Every camera will be different, but it’s usually possible to alter contrast in Creative Styles, Picture Styles, or whatever it is called in your camera. As an example, if you’re using a Canon EOS 6D, head to the main menu and search for Picture Style. Choose the Monochrome setting, and then tap “info” to dial in some extra contrast from the options available.

You should also pay some consideration to sensitivity (ISO speed). Black and white photographs of old are often characterised by a rough “grain” as a result of image noise. Some people love that look, while others prefer a much smoother and crisper appearance. There’s no right or wrong answer about which is better, but, if you want to go for the cleaner look, keep your ISO as low as possible, but if you want to introduce grain, don’t be afraid to whack the ISO number up higher. Whichever you prefer, remember that a little noise is always preferable to a blurry shot – so if you’re shooting in darker conditions, don’t get too picky about shooting at the lowest ISOs.

Best weather for black and white photography

Everything you think you know about the best weather for landscape and outdoor photography when you’re trying to create a successful black and white photo can be turned on its head.

Converting to black and white can turn an otherwise dull weather shot into something far more interesting, so don’t write off packing up the camera and heading outdoors if glorious sunshine isn’t forecast. In fact, an abundance of clouds and moody skies can look seriously dramatic when colour is removed from the equation – remember to boost contrast for best effect.

Similarly, while you’re usually advised to avoid shooting in the middle of the day because of harsh lighting and shadows, these conditions can result in extremely interesting black and white shots. Meanwhile, shooting at dawn or dusk can look a little flat and dull in monochrome.

Accessories for black and white photography

Although you can get started with pretty much whatever gear you already own, there are some accessories which can help you get even better results.

Many cameras will allow you to adjust black and white mode to include a digital filter. You can use different colours depending on the look you’re trying to achieve – for example, a red filter will boost the appearance of skies in landscapes. You can also buy physical filters, such as the Cokin, which also achieve this result without the need for digital intervention.

An ND filter can also come in extremely useful if you want to create some long exposures in black and white. The Cokin X-Pro Nuances ND1024 10-Stop Filter enables extremely long exposures without risking over exposure – you could try creating some dreamy milky water monochrome images.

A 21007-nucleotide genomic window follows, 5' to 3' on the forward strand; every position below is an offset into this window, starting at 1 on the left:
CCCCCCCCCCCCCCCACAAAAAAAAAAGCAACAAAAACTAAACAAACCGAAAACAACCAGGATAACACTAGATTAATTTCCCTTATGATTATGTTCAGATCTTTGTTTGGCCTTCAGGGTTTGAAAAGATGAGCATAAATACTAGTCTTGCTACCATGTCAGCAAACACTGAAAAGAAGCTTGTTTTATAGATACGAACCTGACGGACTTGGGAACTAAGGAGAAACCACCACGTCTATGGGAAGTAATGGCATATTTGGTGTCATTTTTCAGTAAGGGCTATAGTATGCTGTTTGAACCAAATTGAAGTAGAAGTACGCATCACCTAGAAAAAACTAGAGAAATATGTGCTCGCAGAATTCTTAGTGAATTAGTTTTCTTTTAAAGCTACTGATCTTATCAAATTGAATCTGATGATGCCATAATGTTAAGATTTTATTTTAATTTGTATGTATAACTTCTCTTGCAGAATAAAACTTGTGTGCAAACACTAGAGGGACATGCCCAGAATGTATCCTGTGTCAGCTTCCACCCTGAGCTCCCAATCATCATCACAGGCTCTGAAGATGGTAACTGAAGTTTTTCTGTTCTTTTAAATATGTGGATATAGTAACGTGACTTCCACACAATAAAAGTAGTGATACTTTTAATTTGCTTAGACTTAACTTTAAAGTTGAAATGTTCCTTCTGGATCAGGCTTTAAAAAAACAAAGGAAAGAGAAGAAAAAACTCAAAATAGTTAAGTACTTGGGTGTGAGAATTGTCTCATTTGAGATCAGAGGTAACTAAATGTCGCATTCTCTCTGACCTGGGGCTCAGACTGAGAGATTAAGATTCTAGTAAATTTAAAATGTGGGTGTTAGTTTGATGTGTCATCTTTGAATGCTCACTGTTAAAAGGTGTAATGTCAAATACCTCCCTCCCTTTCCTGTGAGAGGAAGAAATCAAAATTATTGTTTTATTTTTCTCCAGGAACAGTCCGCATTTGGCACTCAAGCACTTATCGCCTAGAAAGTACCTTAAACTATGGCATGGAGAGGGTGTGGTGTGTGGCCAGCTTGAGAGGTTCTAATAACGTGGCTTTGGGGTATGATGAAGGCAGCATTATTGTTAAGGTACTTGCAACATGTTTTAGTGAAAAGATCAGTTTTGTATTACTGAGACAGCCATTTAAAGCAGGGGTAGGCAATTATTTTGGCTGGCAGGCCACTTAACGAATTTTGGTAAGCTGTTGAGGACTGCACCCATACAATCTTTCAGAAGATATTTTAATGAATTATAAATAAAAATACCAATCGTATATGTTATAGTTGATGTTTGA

Don’t forget, you’ll need a tripod if you want to create long exposure shots. For landscapes, a dedicated travel tripod, such as the Manfrotto Befree Carbon Fibre Travel Tripod with Ball Head, is a good idea for keeping weight and size down, while also providing great stability.

If you’re shooting monochrome portraits, a reflector can come in handy for manipulating light and shadows for best effect. Look for one which offers a variety of different surfaces, and ideally includes a diffuser to help soften light if necessary. The Lastolite Bottletop 5 in 1 Reflector is a great example of a reflector you can use for many different purposes.

High Key and Low Key Monochrome Photography

If you’ve not come across high key photography or low key photography before, experimenting with black and white is the ideal time to give it a go.

A high key photograph consists mainly of bright highlight areas, and is perfect for minimalist subjects. You can either search for naturally occurring bright subjects – such as a white flower on a white or bright background, or you can deliberately overexpose for dramatic effect. Portraits work well in high key, too.

By contrast, low key photography is, as you might expect, the complete opposite. These photographs are characterised by large areas of dark or black areas, with minimalism again being the key to a successful image. You can get some great results shooting low key portraits, but the technique is also ideal for still life shots lit by a simple single light set up.

Do you like to shoot black and white photos? Let us know how you get on with our tips and tricks by sharing your monochrome shots on Instagram, Facebook and Twitter!